I’m on a bit of a mid-century novel binge at the moment, even more than usual, having discovered the “Furrowed Middlebrow” editions published by Dean Street Press. Aside from being a frankly magnificent name for an imprint, they bring out neglected books by British women of the middle of the twentieth century (one of the great genres, according to Aristotle). I’ve only found them in the last month or so, but I’ve been luxuriating in some wonderful writers I hadn’t read before: Elizabeth Fair, Winifred Peck and Ursula Orange. Their novels are thoughtful, closely-observed and satirically-edged accounts of social life in the period, reminding me strongly of E.M. Delafield, E.F. Benson and even (what praise) Dorothy L. Sayers.
In fact Ursula Orange’s Begin Again reminded me quite forcefully today of two passages from Sayers. The book is about a group of young women at the beginning of their adult lives – rather like a British version of Mary McCarthy’s The Group. It depicts, and satirizes, their various earnest and scatty attitudes to life, showing a combination of high-mindedness and pettiness which rang hilariously (and wincingly) true to me. One of the friends is (of course) writing a novel, which will make her famous, and at one point she idles away some time imagining the reviews which will hail her as a passioate and unsparing critic of contemporary mores:
“Miss Somerset,” improvised Florence, “has had the courage not to distort, not to minimize, not to—falsify? ameliorate?—the emotions of a sensitive high-spirited child in the most uncongenial of surroundings. ‘Rubbing off the Corners’ is a powerful indictment of a certain type of school.”
I love the combination of idle self-aggrandising fantasy with the judicious redrafting of the imaginary reviews as it proceeds. Not that any writer might recognise this appallingly self-involved mental game, of course. And it’s only at this point that we (the readers) find out the title of the half-written book – a title which both sums up the social attitudes Florence is criticising, and reveals precisely the kind of unique, original ideas she shares with thousands of her generation. It also – and Sayers devotees may already have seen this – appears to be exactly the book Hilary Thorpe tells her father she’s going to write in The Nine Tailors.
In case the precise scene has slipped your memory, Sir Henry Thorpe is dying, and regrets to his teenage daughter that he won’t be leaving her much money, whilst she protests she doesn’t want an inheritance anyway:
“I’m afraid – if I go west this time – I’ll be leaving you rottenly badly off, old girl.”
“I don’t care a dash about that, old thing. Not that you are going west. But if you did, I should be quite all right.
“There’ll be enough to send you to Oxford, I dare say. Girls don’t seem to cost much there – your uncle will see to it.”
“Yes – and I’m going to get a scholarship, anyway. And I don’t want money. I’d rather make my own living. Miss Bowler says she doesn’t thin anything of a woman who can’t be independent.” (Miss Bowler was the English mistress, and the idol of the moment.) “I’m going to be a writer, Dad. Miss Bowler says she wouldn’t wonder if I’d got it in me.”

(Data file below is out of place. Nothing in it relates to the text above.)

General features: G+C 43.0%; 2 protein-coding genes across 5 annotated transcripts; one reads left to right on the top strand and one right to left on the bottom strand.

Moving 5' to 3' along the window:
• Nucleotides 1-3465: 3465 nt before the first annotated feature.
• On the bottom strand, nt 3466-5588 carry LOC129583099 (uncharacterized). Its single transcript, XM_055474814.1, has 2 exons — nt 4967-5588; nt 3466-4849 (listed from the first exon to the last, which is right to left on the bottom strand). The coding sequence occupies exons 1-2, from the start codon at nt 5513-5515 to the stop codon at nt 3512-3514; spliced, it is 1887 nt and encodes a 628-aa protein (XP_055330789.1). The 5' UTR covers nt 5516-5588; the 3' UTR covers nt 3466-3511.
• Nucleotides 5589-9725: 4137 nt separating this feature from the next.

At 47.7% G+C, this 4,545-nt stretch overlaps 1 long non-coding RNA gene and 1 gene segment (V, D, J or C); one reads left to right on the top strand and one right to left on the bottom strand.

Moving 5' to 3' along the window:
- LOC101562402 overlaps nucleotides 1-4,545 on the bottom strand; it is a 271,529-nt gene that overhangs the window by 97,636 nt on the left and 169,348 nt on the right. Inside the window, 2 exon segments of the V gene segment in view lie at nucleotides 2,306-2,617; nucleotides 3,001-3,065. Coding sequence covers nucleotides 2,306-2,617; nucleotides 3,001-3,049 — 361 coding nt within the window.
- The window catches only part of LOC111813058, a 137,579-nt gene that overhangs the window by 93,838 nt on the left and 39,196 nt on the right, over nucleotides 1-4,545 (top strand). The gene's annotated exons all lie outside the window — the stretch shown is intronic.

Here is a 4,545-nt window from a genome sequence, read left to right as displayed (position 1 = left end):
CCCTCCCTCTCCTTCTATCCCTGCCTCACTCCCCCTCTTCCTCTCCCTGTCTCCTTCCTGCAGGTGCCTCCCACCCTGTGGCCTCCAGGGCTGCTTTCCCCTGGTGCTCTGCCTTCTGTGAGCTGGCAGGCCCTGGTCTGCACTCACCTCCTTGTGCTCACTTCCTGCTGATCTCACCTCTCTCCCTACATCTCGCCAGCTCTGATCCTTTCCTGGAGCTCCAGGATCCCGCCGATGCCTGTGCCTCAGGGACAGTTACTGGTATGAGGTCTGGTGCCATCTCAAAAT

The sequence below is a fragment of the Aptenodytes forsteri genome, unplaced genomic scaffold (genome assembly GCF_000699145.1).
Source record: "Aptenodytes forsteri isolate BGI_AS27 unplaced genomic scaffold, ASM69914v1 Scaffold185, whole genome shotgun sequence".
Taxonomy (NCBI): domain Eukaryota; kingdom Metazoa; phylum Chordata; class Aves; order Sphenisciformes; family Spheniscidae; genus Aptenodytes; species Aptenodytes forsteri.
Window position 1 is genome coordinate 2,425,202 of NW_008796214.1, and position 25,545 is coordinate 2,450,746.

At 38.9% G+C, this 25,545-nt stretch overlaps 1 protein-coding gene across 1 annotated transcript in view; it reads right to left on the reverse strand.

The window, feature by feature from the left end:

“Oh? What are you going to write? Poetry?”
“Well, perhaps. But I don’t suppose that pays very well. I’ll write novels. Best-sellers. The sort that everybody goes potty over. Not just bosh ones, but like The Constant Nymph.”
“You’ll want a bit of experience before you can write novels, old girl.”
“Rot, Daddy. You don’t want experience for writing novels. People write them at Oxford and they sell like billy-ho [sic]. All about how awful everything was at school.”
“I see. And when you leave Oxford, you write another about how awful everything was at college.”
“That’s the idea. I can do that on my head.”
Perhaps because Sayers and Orange were both writers themselves, the aspiring authors in these passages are treated with both sympathy and scepticism. Not having read as widely as I’d like in the novels of this period, I was cheered by the parallel, as suggesting that both authors had a specific slew of novels in mind. In fact The Nine Tailors was published two years before Begin Again, so there would even be a possibility that Orange had read this scene during her writing process, but there seems no need to advance this to explain Florence’s Rubbing Off the Corners, since the point of the joke in both cases is that readers will recognise the kind of novel being sent up. I can’t resist another quick passage of Orange, which really gives us a flavour of Florence’s book, in which a friend advises her about the main character:
Do make her cheer up a little, Florence. I should think the poor child would go off her head soon.”
“I’m not sure she isn’t going to,” said Florence seriously. “I did think at one time I’d make her try to commit suicide in the last chapter. But I think perhaps it would be a little inartistic. Perhaps it would be better just to indicate subtly that she was never quite the same again. What do you think?”
There’s another parallel between Begin Again and Sayers which is even more verbally precise, and which also concerns young writers. Another friend, mistaking the kind of school story she is writing, has made a suggestion to improve it, and Florence regrets that she has not got further on her literary work:
“I think I should make her cheer up and get popular and win a match for the school and get chaired round the quad.”
Disgusted at these suggestions, Florence wondered why even quite intelligent people sometimes missed the point. She was so disheartened by this widespread lack of perceptive power that “Rubbing off the Corners” had been quite neglected lately. Spring was a restless time of the year. She had not felt like settling down to her writing in the long light evenings when Jane and Henry would go off with a picnic supper, and the sound of bouncing balls and players’ voices drifted in from the public tennis-courts below. Spring, the sweet spring, is the year’s pleasant king. . .
Probably because I was already thinking of Sayers, this reminded me of the opening lines of Gaudy Night, so I looked them up:
Harriet Vane sat at her writing-table and stared out into Mecklenburg Square. The late tulips made a brave show in the Square garden, and a quartet of early tennis-players were energetically calling the score of a rather erratic and unpractised game. But Harriet saw neither tulips nor tennis players. A letter lay open on the blotting-pad before her, but its image had faded from her mind to make way for another picture. She saw a stone quadrangle, built by a modern architect in a style neither new nor old, but stretching out reconciling hands to past and present.